When the rally ended, we all decided to march to the Amphitheater (where the Convention was being held.) We formed up in lines, with Dellinger calling out, “Helmets on the outside, women on the inside, protect your brothers and sisters, anyone who tries to incite you to violence is a provocateur…”
And then we realized we were surrounded on all sides by the National Guard. We were, clearly, not going anyplace anytime soon. People sat down on the grass in the sunshine, broke out lunches and radios, sharing both with anybody in the vicinity. For an hour or so, it was a vast picnic.
As I sat listening to the Convention proceedings on some stranger’s radio, I realized someone was calling my name. I had to look around a couple of times to ascertain that it was one of the National Guardsmen. I got up to see who he was (it’s hard to distinguish faces under the helmets) and discovered it was one of my students from the previous semester, who had taken an Incomplete and still owed me a paper. We talked a while about when he was going to get me his paper, and what was the College’s drop-dead date for Incompletes. When I went back to the people I had been sitting with, they were all amazed to hear that a National Guardsman could be a student, with grades and papers and Incompletes just like anybody else.
After a while, people got tired of sitting and angrier at what they heard happening at the Convention, so we got up again to try to march to the Amphitheater. The National Guardsman moved around enough that we couldn’t tell whether we would be permitted to march.
After a while it became obvious that we not only wouldn’t be allowed to march, we weren’t even being allowed to leave the park. Lots of miscellaneous individuals, including me, tried to make end runs around the obstacles. By that time, all I wanted to do was get to the train (the entrance was just outside the park) and go home. I had not the slightest intention of going to the Amphitheater or doing anything else illegal. I worked my way toward the train entrance, when people began calling out, “the soldiers have their masks on.” Which meant gas masks, I realized a bit too late, which meant that they were preparing to use tear gas. The back of my throat started to itch. Then my eyes stung. And teared. Amazingly, I got out to the sidewalk outside the park, and at the water fountain there, I washed my eyes until they stopped hurting. Dripping and red-faced, I headed for the train entrance. Surrealistically, I passed a middle-aged Black man walking a poodle. He said something to me that sounded like, of all things, a pass. I couldn’t believe it, so I ignored it and zipped down the stairs to the train.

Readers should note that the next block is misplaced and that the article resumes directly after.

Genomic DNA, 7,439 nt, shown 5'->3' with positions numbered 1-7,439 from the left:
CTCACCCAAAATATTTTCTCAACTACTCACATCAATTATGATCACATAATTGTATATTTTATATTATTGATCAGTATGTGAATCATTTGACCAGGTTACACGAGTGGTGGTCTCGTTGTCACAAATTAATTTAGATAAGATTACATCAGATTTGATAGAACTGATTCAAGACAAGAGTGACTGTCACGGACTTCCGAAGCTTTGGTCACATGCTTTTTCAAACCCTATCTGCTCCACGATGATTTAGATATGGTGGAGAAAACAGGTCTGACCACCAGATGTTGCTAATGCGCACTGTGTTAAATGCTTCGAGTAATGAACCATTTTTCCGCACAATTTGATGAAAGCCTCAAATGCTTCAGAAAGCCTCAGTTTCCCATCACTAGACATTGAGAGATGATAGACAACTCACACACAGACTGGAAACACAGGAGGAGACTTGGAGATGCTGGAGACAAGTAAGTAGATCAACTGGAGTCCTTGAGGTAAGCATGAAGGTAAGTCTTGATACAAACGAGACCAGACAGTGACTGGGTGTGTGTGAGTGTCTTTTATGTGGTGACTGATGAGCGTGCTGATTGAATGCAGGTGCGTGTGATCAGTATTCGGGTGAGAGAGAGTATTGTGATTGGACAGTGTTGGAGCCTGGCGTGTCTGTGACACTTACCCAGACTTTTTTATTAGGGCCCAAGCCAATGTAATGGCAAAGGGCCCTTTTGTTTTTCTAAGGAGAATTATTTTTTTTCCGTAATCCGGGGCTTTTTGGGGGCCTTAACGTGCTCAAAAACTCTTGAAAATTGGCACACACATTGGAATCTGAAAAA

The train schedules were messed up, of course. By the time I finally got home, it was well after dark. My husband and our British neighbor from across the hall were sitting on the end of the bed watching what later became known as the Battle of the Conrad Hilton. The Conrad Hilton was directly across the street from Grant Park, and was as far as those who had stuck to their plan to march to the Amphitheater actually got before being attacked by the police.
The most personal consequence of the ’68 Convention for me (and my husband) was that our aforementioned British neighbor and his wife were so disgusted at what they saw that night that they moved to Vancouver six months later. Their apartment had two bedrooms; ours had one. We took over their apartment, bought it when the building went condo 12 years later, and are still living there today. I still sometimes feel mildly grateful to the First Mayor Daley for having a second bedroom.
A note about media statistics: when we first got to the rally, my reporter friend, who was after all responsible for getting the facts straight, asked one of the police on the scene how many people he estimated were there. The cop said, “Well, the capacity of this place is ten thousand. All the seats are filled and there’s people standing all over the place, so figure twelve thousand.” When I got home that night, the news was giving the crowd count at the bandshell as seven thousand. The ten o’clock news said five thousand. When I woke up the next morning, the radio news said two thousand. I stopped listening at that point, afraid that if I didn’t, we might all just disappear.
Back then I had not yet become Red Emma. I was definitely Jane Grey, so I will sign this in her name.